What amuses me, is that the full text is only available online one hundred and twenty years after it was published because a country newspaper in Milton, New Zealand (some fifty kilometres south of Dunedin—not exactly a metropolis itself) reprinted it. And then this newspaper was scanned and made available online free.
It seems that the circulation of information was more reliable in colonial times than it is now. Most likely it was a physical copy of The Atlantic Monthly that was received by steamer in Dunedin, and the snippet reprinted, all in a matter of months. Of course, it is possible that Professor W. J. Stillman's text reached Dunedin via telegraph, which would be pretty amusing given his sentiments.
Here then is the text that appears in The Bruce Herald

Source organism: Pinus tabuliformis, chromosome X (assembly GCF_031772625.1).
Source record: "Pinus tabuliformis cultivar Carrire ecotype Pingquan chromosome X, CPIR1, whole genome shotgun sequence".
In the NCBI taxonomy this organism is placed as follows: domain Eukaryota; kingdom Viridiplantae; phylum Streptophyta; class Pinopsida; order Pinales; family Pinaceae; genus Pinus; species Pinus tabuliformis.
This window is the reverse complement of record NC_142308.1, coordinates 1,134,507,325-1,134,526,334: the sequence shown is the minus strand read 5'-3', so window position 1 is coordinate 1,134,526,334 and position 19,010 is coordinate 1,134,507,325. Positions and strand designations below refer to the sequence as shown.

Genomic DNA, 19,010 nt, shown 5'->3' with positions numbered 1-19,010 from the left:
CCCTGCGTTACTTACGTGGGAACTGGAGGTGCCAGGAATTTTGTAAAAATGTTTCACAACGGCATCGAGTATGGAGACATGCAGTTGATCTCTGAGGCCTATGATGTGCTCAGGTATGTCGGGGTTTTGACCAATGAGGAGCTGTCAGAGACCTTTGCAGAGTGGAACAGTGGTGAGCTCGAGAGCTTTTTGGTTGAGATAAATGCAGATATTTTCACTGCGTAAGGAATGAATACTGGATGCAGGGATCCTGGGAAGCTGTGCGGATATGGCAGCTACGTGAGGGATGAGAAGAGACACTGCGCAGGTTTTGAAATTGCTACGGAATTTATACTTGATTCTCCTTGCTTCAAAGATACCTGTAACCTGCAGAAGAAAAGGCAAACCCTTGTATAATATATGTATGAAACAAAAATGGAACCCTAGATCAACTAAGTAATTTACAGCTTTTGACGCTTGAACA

In an article on journalism and literature in the Atlantic, the writer, Professor W. J. Stillman, says:—As the journal of culture leads to scholarship and the sounder and broader general education of the public, its work passes under the classification of science and out of journalism proper; it is a branch and continuation of the university. We in the United States of America are proud of our educational system, and it is not an infrequent boast that we are the best educated people in the world. In fact, we are one of the worst. It may be true that in the United States there are more native boys of a given age who can read and write than in any other country, and that we have more colleges and universities than any two other countries combined; but the number of persons who are profoundly versed in any branch of learning, or who may be said to be really educated, is probably less than in most European countries. In such a question it is not the extent of the primary or secondary education that tells, but that of the superior. Nor is there any validity in the excuse that we are a young nation. We have all the advantages that heredity can give, and the concentrated results of all the culture the world has known, and the proof that we fully enjoy the advantages of this epoch and past epochs is that here and there an individual amongst us rises to the highest attainments of the culture of the day. But our education in any given branch out of the practical, the pursuit of the material, is extremely superficial, and we are content that it should be so. It is peculiarly and almost exclusively a newspaper education, and responds to the demands of the day—calls for information, not for knowledge—and it is almost inevitable that it should remain so, at least for a long time, for the newspaper is the readiest of all appliances for cramming, and cramming is the vice, not only of our own country, but of our race, though eminently of our nation as compared with other nations of our race. America has in fact transformed journalism from what it once was—the periodical expression of the thought of the time, the opportune record of the questions and answers of contemporary life—into an agency for collecting, condensing, and assimilating the trivialities of the entire human existence. In this chase of the day’s accidents we still keep the lead, as in the consequent neglect and oversight of what is permanent and therefore vital in its importance to intellectual character. The effect is disastrous, and affects the whole range of our mental activities. We develop hurry into a deliberate system, skimming of surfaces into a science, the pursuit of novelties and sensations into the normal business of our lives. Our travelling is a competition to see the most in the least time; our learning the collection of the greatest number of facts concerning the greatest number of things; and our pride the multitude of subjects we know something about, rather than the soundness and depth of the knowledge we possess of a few. We desire to be glib; we mistake glitter for luminousness; we force the note in whatever we undertake, for nothing is so repugnant to our standards as the calm of a serene philosophy. The most disastrous consequence of this condition of things is that even those of us who are earnest are driven into materialism in some of its shapes, if we would make an impression on contemporary development, and our lives are little by little deprived of the spiritual leaven that makes their true vitality. We are more proud of this electric-light brilliancy than we are of any of our real virtues, and strain to be sparkling until we but dimly perceive the difference between being funny and witty, more dimly that between being witty and wise. To sum up all that could be said on this score, we are more anxious to seem than to be. Our art, our literature, our politics, and our social organisation are infected with the passion of an ostentation often mendacious, always superficial.